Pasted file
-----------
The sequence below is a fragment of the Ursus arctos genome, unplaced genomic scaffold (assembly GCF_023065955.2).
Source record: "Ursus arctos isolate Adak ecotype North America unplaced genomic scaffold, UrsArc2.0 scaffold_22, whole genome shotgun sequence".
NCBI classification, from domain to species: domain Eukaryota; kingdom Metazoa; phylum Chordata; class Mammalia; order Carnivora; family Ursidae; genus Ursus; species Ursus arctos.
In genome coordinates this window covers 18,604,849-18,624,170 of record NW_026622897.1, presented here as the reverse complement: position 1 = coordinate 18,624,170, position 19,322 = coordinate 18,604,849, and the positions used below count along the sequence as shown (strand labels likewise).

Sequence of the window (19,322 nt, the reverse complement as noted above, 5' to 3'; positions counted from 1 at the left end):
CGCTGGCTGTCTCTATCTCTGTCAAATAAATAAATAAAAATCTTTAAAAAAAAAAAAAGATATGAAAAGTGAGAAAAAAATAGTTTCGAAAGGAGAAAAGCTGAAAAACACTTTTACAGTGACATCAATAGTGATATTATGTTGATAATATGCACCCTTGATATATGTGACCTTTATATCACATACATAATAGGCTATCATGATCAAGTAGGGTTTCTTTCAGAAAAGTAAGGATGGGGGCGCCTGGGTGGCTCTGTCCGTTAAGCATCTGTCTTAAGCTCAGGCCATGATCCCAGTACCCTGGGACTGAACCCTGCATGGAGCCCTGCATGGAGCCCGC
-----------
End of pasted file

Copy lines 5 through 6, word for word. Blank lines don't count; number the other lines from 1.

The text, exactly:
Sequence of the window (19,322 nt, the reverse complement as noted above, 5' to 3'; positions counted from 1 at the left end):
CGCTGGCTGTCTCTATCTCTGTCAAATAAATAAATAAAAATCTTTAAAAAAAAAAAAAGATATGAAAAGTGAGAAAAAAATAGTTTCGAAAGGAGAAAAGCTGAAAAACACTTTTACAGTGACATCAATAGTGATATTATGTTGATAATATGCACCCTTGATATATGTGACCTTTATATCACATACATAATAGGCTATCATGATCAAGTAGGGTTTCTTTCAGAAAAGTAAGGATGGGGGCGCCTGGGTGGCTCTGTCCGTTAAGCATCTGTCTTAAGCTCAGGCCATGATCCCAGTACCCTGGGACTGAACCCTGCATGGAGCCCTGCATGGAGCCCGC